Skip to main content
ARS Home » Research » Publications at this Location » Publication #232475

Title: Mapping Pesticide Partition Coefficients By Electromagnetic Induction

item Jaynes, Dan

Submitted to: Book Chapter
Publication Type: Book / Chapter
Publication Acceptance Date: 1/14/2008
Publication Date: 6/10/2008
Citation: Jaynes, D.B. 2008. Mapping Pesticide Partition Coefficients By Electromagnetic Induction. In: Allred, B.J., Daniels, J.J., Ehsani, M.R., editors. Handbook of Agricultural Geophysics. Boca Raton, FL: CRC Press. p. 233-240.

Interpretive Summary:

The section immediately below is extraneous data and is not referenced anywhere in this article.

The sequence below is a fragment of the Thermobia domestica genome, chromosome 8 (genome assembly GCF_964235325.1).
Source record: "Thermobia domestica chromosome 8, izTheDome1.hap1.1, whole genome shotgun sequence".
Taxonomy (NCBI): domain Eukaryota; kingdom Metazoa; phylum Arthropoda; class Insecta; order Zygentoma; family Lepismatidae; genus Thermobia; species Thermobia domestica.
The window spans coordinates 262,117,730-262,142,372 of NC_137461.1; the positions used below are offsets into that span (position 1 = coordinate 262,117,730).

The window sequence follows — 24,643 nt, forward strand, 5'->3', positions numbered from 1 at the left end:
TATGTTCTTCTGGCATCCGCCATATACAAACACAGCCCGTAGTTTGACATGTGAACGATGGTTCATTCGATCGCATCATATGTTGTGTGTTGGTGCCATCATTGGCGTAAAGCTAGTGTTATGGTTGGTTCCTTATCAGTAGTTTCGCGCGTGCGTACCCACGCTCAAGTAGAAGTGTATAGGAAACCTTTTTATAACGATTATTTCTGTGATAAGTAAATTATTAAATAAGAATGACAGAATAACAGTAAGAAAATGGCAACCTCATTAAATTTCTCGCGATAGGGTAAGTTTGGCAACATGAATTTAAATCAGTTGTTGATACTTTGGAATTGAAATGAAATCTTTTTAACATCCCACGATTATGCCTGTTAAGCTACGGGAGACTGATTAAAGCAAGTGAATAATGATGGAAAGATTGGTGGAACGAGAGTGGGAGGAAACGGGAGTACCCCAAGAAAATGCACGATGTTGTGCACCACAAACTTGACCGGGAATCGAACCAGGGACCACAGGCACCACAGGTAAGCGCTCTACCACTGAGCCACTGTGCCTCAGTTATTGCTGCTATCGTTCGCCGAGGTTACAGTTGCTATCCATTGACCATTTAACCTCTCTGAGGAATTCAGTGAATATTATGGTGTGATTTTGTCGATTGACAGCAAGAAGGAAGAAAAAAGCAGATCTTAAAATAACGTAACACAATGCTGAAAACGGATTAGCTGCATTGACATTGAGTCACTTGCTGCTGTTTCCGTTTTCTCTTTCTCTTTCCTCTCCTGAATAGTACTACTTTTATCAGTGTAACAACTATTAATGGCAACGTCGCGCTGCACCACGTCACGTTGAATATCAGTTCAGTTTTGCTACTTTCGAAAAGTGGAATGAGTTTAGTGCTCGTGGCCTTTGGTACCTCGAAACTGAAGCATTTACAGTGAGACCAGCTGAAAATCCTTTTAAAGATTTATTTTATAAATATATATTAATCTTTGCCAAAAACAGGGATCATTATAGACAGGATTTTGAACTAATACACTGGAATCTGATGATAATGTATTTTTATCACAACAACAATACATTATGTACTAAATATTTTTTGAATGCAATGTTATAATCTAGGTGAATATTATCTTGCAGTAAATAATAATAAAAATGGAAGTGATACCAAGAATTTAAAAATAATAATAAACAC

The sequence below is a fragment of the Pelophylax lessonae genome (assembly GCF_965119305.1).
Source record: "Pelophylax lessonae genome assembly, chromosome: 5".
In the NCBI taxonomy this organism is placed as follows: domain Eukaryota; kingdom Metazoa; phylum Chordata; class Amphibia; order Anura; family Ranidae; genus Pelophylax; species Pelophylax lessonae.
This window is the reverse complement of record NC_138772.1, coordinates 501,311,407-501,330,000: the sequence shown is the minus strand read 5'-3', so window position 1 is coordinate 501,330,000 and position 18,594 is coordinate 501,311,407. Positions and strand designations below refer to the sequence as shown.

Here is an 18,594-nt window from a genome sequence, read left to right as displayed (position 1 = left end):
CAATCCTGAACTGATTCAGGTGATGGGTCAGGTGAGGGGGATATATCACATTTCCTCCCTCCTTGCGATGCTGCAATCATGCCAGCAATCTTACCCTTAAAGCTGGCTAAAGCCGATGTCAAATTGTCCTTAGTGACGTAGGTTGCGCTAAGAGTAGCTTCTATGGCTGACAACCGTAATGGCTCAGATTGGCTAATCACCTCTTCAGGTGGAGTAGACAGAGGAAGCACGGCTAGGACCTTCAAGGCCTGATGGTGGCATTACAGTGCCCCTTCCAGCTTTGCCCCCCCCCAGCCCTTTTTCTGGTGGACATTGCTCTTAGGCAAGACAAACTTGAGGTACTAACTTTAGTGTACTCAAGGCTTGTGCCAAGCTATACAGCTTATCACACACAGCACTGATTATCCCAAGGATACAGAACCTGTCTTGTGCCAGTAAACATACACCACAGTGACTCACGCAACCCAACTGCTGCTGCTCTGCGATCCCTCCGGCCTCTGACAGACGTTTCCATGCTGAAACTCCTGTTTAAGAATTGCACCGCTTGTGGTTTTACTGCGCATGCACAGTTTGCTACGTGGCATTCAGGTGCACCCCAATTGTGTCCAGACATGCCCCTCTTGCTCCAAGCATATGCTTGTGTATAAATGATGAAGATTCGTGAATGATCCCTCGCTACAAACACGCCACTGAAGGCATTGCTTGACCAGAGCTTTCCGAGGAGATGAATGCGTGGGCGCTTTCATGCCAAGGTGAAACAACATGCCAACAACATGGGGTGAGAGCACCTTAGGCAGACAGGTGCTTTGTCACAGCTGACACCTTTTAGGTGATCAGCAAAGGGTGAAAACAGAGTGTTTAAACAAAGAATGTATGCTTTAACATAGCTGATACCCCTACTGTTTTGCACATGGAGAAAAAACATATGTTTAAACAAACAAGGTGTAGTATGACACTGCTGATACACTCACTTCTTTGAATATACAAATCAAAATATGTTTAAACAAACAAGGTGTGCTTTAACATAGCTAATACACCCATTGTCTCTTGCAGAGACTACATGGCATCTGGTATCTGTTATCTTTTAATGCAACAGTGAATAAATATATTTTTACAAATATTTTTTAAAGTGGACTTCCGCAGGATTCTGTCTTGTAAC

Technical Abstract: A potential method for reducing pesticide leaching is to base application rates on the leaching potential of a specific chemical and soil combination. However, leaching is determined in part by the partitioning of the chemical between the soil and soil solution, which varies across a field. Standard methods of measuring the pesticide – soil partitioning coefficient (Kd) are too expensive and slow for routine field mapping. Therefore, alternative methods for mapping Kd must be found if variable application methods are to be successful. We investigated the use of noncontacting e1ectromagnetic induction measurements as surrogate measures of Kd. We measured the partition coefficient for atrazine (2-chloro-4-ethylamino-6-isopropylamino-s-triazine), apparent electrical conductivity by electromagnetic induction (Em), and mass fraction of soil organic carbon (foc) on a 250 by 250 m grid with a 25 m spacing. Both Kd and foc were lognormally distributed, while Em was poorly described by either a normal or lognormal distribution. Maps of the measured parameters showed similar spatial patterns, having low values on well-drained soils and high values on poorly drained soils. Correlation coefficients between Kd and Em and Km and foc were 0.575 and 0.686, and showed distinct spatial patterns. Spatial structure as indicated by correlograms indicated that each parameter was spatially dependent to distances of about 80 m. Simple relationships of Kd = 176 foc and Kd = exp(0.0336 Em) were found between the data. Maps of Kd estimated from foc or Em were similar to measured Kd, but more diffuse. Electromagnetic induction measurements failed to predict the observed high Kd values. The advantage of using Em measurements to map Kd is that it is a rapid, easy, and inexpensive method once it has been calibrated.